The US Department of Transportation intends to review data security and privacy policies of US airlines, reflecting growing concerns about privacy and data monetization in the aviation sector. This move underscores the need for stringent cybersecurity measures to protect passenger information and ensure air travel safety. rSen. Ron Wyden, D-Ore., who previously warned about the threat posed by data brokers, will work in concert with the department to carry out the investigation. Stay tuned. 


Hackers hit thousands in Jacksonville Beach.

Jacksonville Beach is one of the latest US municipalities to have fallen victim to cyberattack. It underscores a national issue: These attacks on local governments disrupt services, compromise sensitive data, and highlight the need for improved cybersecurity measures at all levels of government. 

Coming up next, we are talking with Xage Security’s CEO Geoffrey Mattson. In a crossover from our T-Minus Space Daily (which I host), we spoke with Geoff about CISA's 2024 JCDC priorities. Shameless plug: You can find a link for T-Minus in today’s show notes. 


Hotel keycard locks can’t be that hard to crack.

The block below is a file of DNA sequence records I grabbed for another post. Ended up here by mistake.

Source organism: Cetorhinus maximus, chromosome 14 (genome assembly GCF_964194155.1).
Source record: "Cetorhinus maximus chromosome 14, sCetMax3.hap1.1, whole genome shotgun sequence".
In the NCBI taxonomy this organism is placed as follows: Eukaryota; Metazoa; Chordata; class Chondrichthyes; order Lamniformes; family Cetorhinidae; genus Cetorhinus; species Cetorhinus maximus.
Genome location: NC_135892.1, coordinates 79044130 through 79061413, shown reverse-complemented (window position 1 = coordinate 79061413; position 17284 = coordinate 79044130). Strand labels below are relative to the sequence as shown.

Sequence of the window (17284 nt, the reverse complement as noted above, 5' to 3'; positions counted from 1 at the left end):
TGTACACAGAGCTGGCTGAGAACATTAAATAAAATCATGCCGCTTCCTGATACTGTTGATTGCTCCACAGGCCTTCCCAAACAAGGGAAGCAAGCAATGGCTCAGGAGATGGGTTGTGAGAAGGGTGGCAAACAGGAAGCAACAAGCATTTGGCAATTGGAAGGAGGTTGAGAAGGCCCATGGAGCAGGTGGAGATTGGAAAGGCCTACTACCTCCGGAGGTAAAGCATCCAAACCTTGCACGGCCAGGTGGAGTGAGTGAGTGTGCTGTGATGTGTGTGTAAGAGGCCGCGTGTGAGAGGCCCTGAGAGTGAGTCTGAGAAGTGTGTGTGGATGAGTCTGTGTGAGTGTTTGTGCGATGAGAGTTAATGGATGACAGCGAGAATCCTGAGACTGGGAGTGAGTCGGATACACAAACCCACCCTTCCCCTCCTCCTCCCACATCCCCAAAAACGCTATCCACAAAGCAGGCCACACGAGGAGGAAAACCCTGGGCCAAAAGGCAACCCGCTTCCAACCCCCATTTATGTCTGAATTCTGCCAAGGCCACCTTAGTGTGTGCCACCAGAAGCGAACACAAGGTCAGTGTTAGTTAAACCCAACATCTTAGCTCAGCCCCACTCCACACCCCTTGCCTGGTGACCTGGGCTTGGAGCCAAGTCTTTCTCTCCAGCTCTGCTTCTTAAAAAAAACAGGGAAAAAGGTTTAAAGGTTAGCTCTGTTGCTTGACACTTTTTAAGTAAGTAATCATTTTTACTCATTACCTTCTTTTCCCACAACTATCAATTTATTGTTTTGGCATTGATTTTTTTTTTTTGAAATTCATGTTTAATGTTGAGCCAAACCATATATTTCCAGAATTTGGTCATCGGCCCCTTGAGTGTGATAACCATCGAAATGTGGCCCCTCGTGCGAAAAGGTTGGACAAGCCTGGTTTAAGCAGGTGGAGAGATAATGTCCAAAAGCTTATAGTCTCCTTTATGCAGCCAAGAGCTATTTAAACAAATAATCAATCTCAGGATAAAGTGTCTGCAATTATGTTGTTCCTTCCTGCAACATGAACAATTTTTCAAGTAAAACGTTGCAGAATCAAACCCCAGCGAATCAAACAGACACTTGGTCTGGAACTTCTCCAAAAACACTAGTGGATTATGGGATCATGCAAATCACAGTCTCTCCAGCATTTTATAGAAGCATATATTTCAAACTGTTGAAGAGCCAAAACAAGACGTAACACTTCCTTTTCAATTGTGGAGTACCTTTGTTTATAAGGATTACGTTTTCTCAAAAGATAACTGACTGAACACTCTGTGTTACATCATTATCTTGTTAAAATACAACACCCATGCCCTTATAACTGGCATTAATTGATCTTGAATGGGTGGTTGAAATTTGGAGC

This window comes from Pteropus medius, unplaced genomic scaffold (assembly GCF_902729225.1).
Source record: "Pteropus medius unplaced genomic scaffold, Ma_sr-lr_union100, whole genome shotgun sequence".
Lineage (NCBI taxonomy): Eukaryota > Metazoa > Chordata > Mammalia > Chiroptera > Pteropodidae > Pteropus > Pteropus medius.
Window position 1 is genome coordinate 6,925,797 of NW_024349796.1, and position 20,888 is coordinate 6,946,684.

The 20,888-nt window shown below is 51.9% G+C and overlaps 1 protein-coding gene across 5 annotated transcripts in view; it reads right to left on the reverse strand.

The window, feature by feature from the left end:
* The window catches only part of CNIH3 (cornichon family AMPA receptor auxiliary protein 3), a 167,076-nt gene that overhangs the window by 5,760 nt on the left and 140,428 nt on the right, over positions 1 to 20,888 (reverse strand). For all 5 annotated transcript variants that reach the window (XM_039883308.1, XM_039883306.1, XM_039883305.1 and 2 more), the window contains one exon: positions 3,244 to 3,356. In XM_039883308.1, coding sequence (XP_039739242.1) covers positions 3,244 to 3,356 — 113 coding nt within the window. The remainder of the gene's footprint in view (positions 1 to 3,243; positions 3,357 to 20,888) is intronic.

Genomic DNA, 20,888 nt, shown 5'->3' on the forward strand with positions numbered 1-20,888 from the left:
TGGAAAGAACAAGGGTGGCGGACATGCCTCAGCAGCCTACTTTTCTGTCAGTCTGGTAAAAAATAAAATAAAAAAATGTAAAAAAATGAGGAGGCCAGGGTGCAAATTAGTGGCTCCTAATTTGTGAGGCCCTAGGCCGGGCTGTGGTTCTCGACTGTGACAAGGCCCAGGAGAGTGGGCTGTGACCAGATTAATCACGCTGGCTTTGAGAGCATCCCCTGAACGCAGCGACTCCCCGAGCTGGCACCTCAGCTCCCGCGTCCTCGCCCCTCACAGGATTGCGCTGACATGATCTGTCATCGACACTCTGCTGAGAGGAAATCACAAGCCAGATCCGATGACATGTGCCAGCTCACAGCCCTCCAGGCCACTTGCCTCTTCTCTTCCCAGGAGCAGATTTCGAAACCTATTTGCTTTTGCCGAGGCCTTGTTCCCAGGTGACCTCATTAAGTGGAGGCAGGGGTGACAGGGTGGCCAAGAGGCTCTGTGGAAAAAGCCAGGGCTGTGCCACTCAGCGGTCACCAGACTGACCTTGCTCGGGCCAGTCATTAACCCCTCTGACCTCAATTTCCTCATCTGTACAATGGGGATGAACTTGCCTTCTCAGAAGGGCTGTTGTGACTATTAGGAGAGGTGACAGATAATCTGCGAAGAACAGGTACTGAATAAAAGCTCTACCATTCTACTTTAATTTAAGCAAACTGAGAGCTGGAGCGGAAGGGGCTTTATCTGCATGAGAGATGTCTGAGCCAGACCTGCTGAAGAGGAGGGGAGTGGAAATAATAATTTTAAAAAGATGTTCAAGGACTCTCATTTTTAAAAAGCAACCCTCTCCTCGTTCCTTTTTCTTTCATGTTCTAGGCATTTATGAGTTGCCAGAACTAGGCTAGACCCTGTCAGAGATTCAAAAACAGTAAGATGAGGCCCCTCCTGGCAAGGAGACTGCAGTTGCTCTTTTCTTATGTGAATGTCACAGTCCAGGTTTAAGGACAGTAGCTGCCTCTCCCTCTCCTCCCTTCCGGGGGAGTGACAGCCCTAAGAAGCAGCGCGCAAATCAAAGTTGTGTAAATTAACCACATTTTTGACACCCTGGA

Friend of the show, WIRED reporter Andy Greenberg, shared the disturbing story of how hackers discovered a way to open hotel rooms equipped with keycards (you know, pretty much all of them these days) in just seconds. The Saflok hotel lock, utilized in thousands of hotels worldwide, faces a serious security flaw discovered when hackers were invited to hack a Vegas hotel room at hacker summer camp in 2022. The vulnerability known as Unsaflok enables unauthorized access to hotel rooms underscoring the importance of robust cybersecurity in the hospitality industry to protect guest safety and privacy.  The company behind the Saflok-brand door locks is offering a fix, but it may take months or years to reach some hotels.  Feel free to add your personal anecdotes. 

And that’s the CyberWire.

For links to all of today’s stories, check out our Daily Briefing at the cyberwire dot com.



Be sure to check out our newest episode of Research Saturday tomorrow, Dave Bittner sits down with Liviu Arsene from CrowdStrike and they are discussing research titled "HijackLoader Expands Techniques to Improve Defense Evasion." Check it out! 

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This episode was produced by Liz Stokes. Our mixer is Tré Hester, with original music by Elliott Peltzman. Our executive producers are Jennifer Eiben and Brandon Karpf. Our executive editor is Peter Kilpe, and I’m Maria Varmazis. Thanks for listening.